Meanwhile, a parliamentary committee was formed in order to look into violence in Karachi and Balochistan’s capital, Quetta. The Supreme Court also expressed its dissatisfaction with a recent report on the Karachi violence submitted to the court by the government, saying a lack of facts hindered any progress in the case’s development. In the report, law enforcement officials admitted that parts of Karachi were “no-go areas.” Dawn has reported on the city’s “ethnic fault lines,” saying they are responsible for much of the violence to have ravaged Karachi of recent. Another Dawn article reports that a number of Karachi’s Pashtuns, particularly those living in Urdu-speaking neighborhoods, have started fleeing the city in response to the recent violence. They claim they are being targeted due to their ethnic background.
Pakistani intelligence officials and the Lahore police have arrested five people in connection with the abduction of slain Punjab governor Salman Taseer’s son Shahbaz Tahseer. They have not made any breakthroughs in the case, however. Following a recent spike in kidnappings of high-profile individuals, including an American development expert earlier this month, the Pakistani government has issued a directive to all foreigners to register with local police and to keep authorities apprised of their movement in order to enhance their security.
Pakistani Held in Jihad Jane Case
A Maryland teenager of Pakistani origin is reportedly in U.S. custody on charges of participating in terrorist activities. The 17-year-old stands accused of soliciting funds and recruits to help a Pennsylvania woman better known by her internet nickname, “Jihad Jane,” of plotting attacks in the U.S. The teen and Jihad Jane reportedly met in a chat room in 2009.
Gunmen attacked a passenger train in Balochistan on Sunday killing three people and wounding 16 others. The attack took place 30 miles south of the provincial capital, Quetta. Intelligence officials blamed the attack on Baloch separatists.
Musharraf Property Seized
An anti-terrorism court on Saturday ordered the seizure of assets belonging to Pakistan’s former president Pervez Musharraf due to his failure to show up for his court date in the ongoing case on the murder of late prime minister Benazir Bhutto. The court has issued a permanent arrest warrant for Musharraf and declared him an “absconder” in the case.
Paul Cruikshank, “Bin Laden’s key deputy seen as very hard to replace for al Qaeda,” CNN, August 28, 2011. Available at http://edition.cnn.com/2011/WORLD/asiapcf/08/27/pakistan.rahman.profile/
Kamran Yousef, “Pakistan sceptical over al Qaeda leader’s death,” Express Tribune, August 29, 2011. Available at http://tribune.com.pk/story/241122/pakistani-officials-doubt-al-qaeda-operative-dead/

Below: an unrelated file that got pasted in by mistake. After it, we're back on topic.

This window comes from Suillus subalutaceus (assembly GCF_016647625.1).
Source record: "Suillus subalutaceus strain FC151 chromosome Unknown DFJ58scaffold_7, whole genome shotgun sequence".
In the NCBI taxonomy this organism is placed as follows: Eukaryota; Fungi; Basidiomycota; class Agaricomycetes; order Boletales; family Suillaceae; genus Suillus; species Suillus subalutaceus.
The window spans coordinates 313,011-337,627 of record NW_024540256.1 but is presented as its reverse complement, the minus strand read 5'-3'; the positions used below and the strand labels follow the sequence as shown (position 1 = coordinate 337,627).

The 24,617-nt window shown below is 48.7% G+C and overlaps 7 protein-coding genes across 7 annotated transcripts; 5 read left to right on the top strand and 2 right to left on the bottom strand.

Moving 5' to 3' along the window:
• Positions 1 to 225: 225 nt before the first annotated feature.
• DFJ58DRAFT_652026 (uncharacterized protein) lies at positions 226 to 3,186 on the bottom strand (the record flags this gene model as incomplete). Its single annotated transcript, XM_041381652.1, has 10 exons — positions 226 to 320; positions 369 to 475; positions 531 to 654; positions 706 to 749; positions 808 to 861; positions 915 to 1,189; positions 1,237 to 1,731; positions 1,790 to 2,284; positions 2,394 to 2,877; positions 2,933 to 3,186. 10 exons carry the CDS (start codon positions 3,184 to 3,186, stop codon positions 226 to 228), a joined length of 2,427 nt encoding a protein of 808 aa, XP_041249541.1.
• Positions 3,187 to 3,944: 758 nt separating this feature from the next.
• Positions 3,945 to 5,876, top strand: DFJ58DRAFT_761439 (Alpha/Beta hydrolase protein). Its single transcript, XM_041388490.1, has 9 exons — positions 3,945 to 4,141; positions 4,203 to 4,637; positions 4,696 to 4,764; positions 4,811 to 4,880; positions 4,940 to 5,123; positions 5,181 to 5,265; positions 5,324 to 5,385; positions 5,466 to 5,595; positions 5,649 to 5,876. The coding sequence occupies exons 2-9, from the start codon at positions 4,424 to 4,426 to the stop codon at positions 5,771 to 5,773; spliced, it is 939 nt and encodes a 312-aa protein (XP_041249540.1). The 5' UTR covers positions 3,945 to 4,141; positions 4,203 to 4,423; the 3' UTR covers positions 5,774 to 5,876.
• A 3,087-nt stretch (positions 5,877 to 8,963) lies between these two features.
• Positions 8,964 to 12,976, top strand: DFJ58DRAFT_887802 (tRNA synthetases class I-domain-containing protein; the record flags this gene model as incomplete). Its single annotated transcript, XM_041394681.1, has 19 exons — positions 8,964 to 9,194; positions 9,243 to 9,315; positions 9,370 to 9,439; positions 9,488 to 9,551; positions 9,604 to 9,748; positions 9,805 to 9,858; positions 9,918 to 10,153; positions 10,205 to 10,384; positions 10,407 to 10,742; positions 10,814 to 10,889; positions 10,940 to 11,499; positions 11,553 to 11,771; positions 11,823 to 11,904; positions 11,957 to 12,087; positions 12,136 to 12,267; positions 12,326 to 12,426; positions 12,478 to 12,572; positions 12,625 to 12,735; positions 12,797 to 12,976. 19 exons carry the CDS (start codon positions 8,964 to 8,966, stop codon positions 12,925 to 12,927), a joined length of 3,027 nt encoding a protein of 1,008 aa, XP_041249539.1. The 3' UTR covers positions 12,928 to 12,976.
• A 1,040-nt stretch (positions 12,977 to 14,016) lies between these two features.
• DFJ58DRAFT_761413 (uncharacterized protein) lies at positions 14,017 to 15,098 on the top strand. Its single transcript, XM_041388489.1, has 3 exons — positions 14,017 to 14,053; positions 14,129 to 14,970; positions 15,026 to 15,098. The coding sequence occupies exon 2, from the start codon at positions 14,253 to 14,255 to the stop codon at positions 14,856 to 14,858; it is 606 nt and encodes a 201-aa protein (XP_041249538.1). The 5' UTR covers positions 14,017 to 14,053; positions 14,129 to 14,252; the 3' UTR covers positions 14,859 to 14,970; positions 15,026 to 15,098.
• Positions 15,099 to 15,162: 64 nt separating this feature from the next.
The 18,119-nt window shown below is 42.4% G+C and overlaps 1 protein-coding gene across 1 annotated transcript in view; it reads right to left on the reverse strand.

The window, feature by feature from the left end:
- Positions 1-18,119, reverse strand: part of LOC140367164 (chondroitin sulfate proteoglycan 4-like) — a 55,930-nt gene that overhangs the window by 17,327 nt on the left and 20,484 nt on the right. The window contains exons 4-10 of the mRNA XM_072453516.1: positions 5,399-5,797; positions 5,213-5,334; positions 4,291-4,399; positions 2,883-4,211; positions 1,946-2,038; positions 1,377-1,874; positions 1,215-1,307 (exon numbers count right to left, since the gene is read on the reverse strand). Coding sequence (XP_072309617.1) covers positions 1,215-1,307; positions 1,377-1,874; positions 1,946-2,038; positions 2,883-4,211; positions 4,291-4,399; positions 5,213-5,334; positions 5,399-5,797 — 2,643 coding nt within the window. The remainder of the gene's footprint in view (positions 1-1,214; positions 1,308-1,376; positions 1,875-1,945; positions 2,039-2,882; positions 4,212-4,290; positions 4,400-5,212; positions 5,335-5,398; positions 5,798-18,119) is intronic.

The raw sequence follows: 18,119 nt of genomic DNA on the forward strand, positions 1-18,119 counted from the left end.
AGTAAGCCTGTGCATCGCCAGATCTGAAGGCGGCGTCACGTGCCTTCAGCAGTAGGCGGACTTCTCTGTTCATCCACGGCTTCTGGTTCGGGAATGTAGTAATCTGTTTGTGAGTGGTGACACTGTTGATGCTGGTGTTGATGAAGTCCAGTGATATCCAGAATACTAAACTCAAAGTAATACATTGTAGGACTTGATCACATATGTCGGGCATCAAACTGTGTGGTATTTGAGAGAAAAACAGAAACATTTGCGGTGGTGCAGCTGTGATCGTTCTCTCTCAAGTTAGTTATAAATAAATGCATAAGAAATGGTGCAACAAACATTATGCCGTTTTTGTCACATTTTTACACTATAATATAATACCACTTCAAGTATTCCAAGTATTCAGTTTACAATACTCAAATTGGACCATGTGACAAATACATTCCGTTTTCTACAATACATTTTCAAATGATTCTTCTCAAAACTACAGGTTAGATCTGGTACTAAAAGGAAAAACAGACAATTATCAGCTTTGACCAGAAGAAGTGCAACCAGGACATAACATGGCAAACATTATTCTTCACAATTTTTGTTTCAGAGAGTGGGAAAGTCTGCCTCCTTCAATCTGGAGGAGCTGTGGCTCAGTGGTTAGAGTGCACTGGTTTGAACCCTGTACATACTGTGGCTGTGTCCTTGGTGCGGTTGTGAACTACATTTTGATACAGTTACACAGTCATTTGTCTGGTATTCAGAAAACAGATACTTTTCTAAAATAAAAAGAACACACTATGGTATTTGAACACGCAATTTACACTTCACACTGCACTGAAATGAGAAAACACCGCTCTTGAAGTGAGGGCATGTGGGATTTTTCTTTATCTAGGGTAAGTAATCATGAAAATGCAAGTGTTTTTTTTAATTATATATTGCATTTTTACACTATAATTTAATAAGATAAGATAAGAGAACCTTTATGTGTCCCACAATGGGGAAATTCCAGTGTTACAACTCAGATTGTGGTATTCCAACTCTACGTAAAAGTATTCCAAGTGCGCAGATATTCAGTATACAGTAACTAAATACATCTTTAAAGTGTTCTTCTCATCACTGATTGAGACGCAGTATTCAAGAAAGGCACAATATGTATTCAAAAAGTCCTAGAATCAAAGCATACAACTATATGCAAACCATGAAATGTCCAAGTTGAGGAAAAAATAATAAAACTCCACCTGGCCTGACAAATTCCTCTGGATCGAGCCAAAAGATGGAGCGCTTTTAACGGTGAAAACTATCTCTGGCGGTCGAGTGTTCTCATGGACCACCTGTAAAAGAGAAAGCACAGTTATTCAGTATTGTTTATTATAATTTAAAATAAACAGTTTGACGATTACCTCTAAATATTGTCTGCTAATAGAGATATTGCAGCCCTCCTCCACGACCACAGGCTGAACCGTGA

Adam Entonus and Siobhan Gorman, “CIA Strikes Strain Ties With Pakistan Further,” Wall Street Journal, August 29, 2011. Available at http://online.wsj.com/article/SB10001424053111904199404576536471230621138.html?mod=WSJ_World_LeadStory
“Protest lodged with Afghanistan over cross-border attacks,” Express Tribune, August 28, 2011. Available at http://tribune.com.pk/story/241049/protest-lodged-with-afghanistan-over-cross-border-attacks/
Gul Hamaad Farooq, “Militants from Afghanistan attack Pakistani posts,” Reuters, August 27, 2011. Available at http://www.reuters.com/article/2011/08/27/us-pakistan-violence-idUSTRE77Q0OK20110827
Zia Khan, “Cross-border attacks: Troops reinforcement likely on Kunar border,” Express Tribune, August 29, 2011. Available at http://tribune.com.pk/story/241502/cross-border-attacks-troops-reinforcement-likely-on-kunar-border/
“MQM assails Mirza, rejects all allegations,” Dawn, August 28, 2011. Available at http://www.dawn.com/2011/08/29/mqm-assails-mirza-rejects-allegations.html
“Federal Government restores DG Rangers Sindh,” Express Tribune, August 29, 2011. Available at http://tribune.com.pk/story/241433/federal-government-restores-dg-rangers-sindh/
Ahmed Jung, “Govt report on Karachi violence lacks facts: Supreme Court,” Express Tribune, August 29, 2011. Available at http://tribune.com.pk/story/241503/suo-motu-action-sc-to-hear-case-on-karachi-violence-today/
Imran Ayub, “Ethnic Fault Lines of Karachi,” Dawn, August 27, 2011. Available at http://www.dawn.com/2011/08/28/ethnic-fault-lines-of-karachi.html
Ali Hazrat Bacha, “Feeling insecure, Pakhtuns start leaving Karachi,” Express Tribune, August 28, 2011. Available at http://www.dawn.com/2011/08/29/feeling-insecure-pakhtuns-start-leaving-karachi-2.html
Zahid Gishkori, “Enhancing security: Foreigners asked to register with police,” Express Tribune, August 29, 2011. Available at http://tribune.com.pk/story/241450/enhancing-security-foreigners-asked-to-register-with-police/